Home / Accueil

Cockburn's Drugstore

192 Water Street, St. Andrews, New Brunswick, E5B, Canada

Formally Recognized: 2007/07/03

This photograph shows a contextual view of the building, 2007; Town of St. Andrews
Cockburn's Drugstore - Contextual view
This photograph shows the mural that was painted on the King Street facade, 2007; Town of St. Andrews
Cockburn's Drugstore - Mural
This photograph shows the practical corner entrance to the building, 2007; Town of St. Andrews
Cockburn's Drugstore - Entrance

Other Name(s)


Links and documents

Construction Date(s)


Listed on the Canadian Register: 2007/10/09

Statement of Significance

Description of Historic Place

Cockburn’s Drugstore is a wooden two-storey classic vernacular commercial building located on the corner of Water and King Streets in the town of St. Andrews. Built in 1847, it has an attractive recessed corner entrance with wooden columns and bulkheads.

Heritage Value

Cockburn’s Drugstore is designated a Local Historic Place for its architecture, for its continuous use as a drugstore under the same name for over 100 years and for its association with the building’s original occupant, George F. Campbell.

Cockburn’s Drugstore is a good example of classical vernacular commercial architecture. The recessed entrance allows for more window space and is also equipped with transom window and sidelights. Other than the corner entrance, the building displays the traditional massing and symmetry of the classic style. The building is strategically situated on the two main streets in the town and has been a popular landmark for many years.

Cockburn’s Drugstore is also recognized for its role in the community. In 1875, John Cassills Cockburn moved to St. Andrews. In 1876, joined by his brother, he started Cockburn Bros. Drugstore next to this location. This partnership terminated within the first year of operation when John moved to Minnesota. Edwin A. Cockburn, John’s younger brother, moved to St. Andrews in 1876. John had his doctor’s office in the store and Edwin was licensed to dispense drugs, including alcohol. Edwin relocated in this building circa 1900 and was a druggist in St. Andrews for over 60 years. He died in 1938 and left the store to his son Robert. Edwin was one of the first town councillors when the town incorporated in 1903. Robert “Bobby” Cockburn continued as proprietor of the store until the 1960’s. Aside from supplying prescription drugs and family remedies Cockburn’s carried chemicals, souvenirs, china, leather goods, and novelties, much the same as they do today. Aside from being a commercial establishment, Cockburn’s was a gathering place where local and wealthy summer residents would mix. Among the more prominent regulars was Sir James Dunn, a major Canadian financier and industrialist during the first half of the twentieth century, who would walk to Cockburn’s every morning and go to a backroom of the store and read the morning paper. Although the present owner has no family connection to the Cockburn’s, he chose to keep the name because of its long and historic connection to the Cockburn family.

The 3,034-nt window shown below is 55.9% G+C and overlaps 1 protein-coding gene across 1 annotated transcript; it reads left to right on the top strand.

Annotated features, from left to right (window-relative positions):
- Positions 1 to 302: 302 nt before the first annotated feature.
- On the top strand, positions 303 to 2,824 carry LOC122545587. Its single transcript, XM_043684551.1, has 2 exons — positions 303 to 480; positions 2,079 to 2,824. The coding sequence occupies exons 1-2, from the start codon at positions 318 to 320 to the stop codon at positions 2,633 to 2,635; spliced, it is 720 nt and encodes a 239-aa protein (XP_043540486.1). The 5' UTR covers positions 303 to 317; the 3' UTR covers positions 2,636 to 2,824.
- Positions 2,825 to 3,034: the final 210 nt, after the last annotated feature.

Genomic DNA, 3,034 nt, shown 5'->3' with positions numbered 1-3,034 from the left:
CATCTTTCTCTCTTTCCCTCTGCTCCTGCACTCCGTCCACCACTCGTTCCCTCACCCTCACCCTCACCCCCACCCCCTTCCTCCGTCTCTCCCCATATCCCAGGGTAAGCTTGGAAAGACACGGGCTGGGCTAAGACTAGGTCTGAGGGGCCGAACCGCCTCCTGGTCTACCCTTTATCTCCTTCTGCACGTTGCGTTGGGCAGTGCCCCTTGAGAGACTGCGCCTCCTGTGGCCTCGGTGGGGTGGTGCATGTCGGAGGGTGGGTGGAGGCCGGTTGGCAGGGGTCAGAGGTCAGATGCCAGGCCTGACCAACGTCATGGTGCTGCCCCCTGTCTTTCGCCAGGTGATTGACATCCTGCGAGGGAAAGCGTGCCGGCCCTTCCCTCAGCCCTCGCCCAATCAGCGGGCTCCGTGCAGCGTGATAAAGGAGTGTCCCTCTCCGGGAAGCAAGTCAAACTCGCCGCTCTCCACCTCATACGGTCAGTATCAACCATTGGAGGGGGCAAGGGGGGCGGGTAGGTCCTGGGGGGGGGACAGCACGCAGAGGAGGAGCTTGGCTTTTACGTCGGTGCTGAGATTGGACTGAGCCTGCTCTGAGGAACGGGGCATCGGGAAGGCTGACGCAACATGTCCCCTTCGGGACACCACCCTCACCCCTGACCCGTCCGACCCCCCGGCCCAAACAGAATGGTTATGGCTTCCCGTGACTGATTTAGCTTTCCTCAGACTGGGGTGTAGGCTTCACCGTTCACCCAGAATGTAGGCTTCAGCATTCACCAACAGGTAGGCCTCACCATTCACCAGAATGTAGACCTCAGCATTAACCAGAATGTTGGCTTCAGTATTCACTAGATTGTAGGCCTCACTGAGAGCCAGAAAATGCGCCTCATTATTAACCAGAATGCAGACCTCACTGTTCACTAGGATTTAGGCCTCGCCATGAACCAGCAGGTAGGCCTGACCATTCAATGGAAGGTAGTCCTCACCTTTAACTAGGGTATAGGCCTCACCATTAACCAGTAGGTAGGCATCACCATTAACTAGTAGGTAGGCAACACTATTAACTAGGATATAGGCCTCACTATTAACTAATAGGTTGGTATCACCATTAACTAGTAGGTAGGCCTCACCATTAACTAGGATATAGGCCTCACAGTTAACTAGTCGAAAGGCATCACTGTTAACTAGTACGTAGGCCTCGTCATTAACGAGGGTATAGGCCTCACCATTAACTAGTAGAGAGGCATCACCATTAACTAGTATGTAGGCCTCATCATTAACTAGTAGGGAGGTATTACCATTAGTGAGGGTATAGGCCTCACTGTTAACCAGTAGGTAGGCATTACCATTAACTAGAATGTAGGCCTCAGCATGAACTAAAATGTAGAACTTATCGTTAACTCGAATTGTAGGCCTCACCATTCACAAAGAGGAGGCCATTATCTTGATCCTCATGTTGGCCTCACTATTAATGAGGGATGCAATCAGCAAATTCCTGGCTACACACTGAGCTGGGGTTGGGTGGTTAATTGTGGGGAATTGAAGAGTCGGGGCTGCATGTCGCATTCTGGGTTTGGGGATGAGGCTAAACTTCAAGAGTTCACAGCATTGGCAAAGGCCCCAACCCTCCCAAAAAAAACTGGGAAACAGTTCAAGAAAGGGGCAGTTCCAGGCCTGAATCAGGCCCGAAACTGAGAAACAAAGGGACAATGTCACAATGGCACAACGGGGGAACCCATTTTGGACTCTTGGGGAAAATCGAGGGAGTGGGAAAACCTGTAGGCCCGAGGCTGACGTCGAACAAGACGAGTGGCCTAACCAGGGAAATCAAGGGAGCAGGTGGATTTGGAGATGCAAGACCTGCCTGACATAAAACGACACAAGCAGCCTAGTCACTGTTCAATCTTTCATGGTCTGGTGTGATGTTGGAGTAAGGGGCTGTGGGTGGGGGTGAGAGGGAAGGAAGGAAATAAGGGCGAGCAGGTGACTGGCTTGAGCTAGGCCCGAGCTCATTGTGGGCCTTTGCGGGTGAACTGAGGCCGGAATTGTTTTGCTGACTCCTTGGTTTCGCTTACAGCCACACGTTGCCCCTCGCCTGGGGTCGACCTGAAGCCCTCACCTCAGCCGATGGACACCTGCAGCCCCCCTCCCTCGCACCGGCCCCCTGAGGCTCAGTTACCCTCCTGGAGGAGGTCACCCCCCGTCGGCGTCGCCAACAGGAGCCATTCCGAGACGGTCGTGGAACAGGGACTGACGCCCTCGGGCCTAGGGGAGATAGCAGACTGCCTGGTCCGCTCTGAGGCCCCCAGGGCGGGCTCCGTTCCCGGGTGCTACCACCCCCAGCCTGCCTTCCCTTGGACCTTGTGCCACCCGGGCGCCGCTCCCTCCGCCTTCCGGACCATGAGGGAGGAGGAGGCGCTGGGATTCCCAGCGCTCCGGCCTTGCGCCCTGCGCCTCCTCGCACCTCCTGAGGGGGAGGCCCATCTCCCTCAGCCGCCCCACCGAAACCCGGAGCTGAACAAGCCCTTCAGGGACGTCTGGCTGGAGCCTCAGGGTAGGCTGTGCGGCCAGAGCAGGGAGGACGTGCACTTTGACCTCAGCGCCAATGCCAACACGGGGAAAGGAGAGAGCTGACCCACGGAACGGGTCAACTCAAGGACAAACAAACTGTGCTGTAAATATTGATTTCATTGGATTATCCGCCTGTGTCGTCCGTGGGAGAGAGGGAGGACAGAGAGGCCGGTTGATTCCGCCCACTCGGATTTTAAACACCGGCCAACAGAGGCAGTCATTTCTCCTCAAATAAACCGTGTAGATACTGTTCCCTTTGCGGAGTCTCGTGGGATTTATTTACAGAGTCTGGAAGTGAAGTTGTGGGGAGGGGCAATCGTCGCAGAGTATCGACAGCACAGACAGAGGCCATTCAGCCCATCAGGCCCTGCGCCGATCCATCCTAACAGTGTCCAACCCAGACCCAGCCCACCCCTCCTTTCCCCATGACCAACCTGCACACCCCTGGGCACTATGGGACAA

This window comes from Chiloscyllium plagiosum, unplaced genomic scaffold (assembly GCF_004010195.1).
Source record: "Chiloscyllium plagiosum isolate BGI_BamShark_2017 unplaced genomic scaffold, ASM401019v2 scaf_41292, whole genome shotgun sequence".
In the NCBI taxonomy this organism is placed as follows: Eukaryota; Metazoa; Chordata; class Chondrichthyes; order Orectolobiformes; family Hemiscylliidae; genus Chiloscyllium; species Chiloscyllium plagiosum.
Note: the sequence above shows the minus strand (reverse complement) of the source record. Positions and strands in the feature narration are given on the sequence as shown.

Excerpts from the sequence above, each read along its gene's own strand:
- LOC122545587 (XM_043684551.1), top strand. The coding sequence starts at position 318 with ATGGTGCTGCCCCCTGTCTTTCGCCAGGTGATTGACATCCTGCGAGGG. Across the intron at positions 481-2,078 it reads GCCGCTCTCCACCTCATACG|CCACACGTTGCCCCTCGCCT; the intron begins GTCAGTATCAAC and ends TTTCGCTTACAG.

Cockburn’s Drugstore is also recognized through its association with the original owner and occupant when it was strictly a residential property. George F. Campbell lived in this building from 1847 until his death in the 1890’s. After exploring mercantile pursuits elsewhere as a young man, he returned to St. Andrews. Upon his return, he was appointed postmaster of St. Andrews.

Source: St. Andrews Civic Trust - Charlotte County Archives, St. Andrews, New Brunswick

Character-Defining Elements

The character-defining elements that describe the classic vernacular architecture of Cockburn’s Drugstore include:
- rectangular 2-storey massing;
- shingle and clapboard siding;
- 5 symmetrically placed vertical sliding windows in upper storey of front façade;
- recessed corner entrance;
- large storefront windows flanking the entrance;
- windows divided by columns;
- wooden bulkheads;
- sidelights;
- transom window;
- wood panels on underside of the entrance hood;
- brackets and balustrade extending from the entrance hood.



New Brunswick

Recognition Authority

Local Governments (NB)

Recognition Statute

Local Historic Places Program

Recognition Type

Municipal Register of Local Historic Places

Recognition Date


Historical Information

Significant Date(s)

1900/01/01 to 1900/01/01

Theme - Category and Type

Developing Economies
Trade and Commerce
Expressing Intellectual and Cultural Life
Architecture and Design
Expressing Intellectual and Cultural Life

Function - Category and Type


Commerce / Commercial Services
Shop or Wholesale Establishment
Health and Research
Hospital or Other Health Care Institution


Single Dwelling

Architect / Designer




Additional Information

Location of Supporting Documentation

Charlotte County Archives, 123 Frederick Street, St. Andrews, NB.

Cross-Reference to Collection

Fed/Prov/Terr Identifier




Related Places



Advanced SearchAdvanced Search
Nearby Places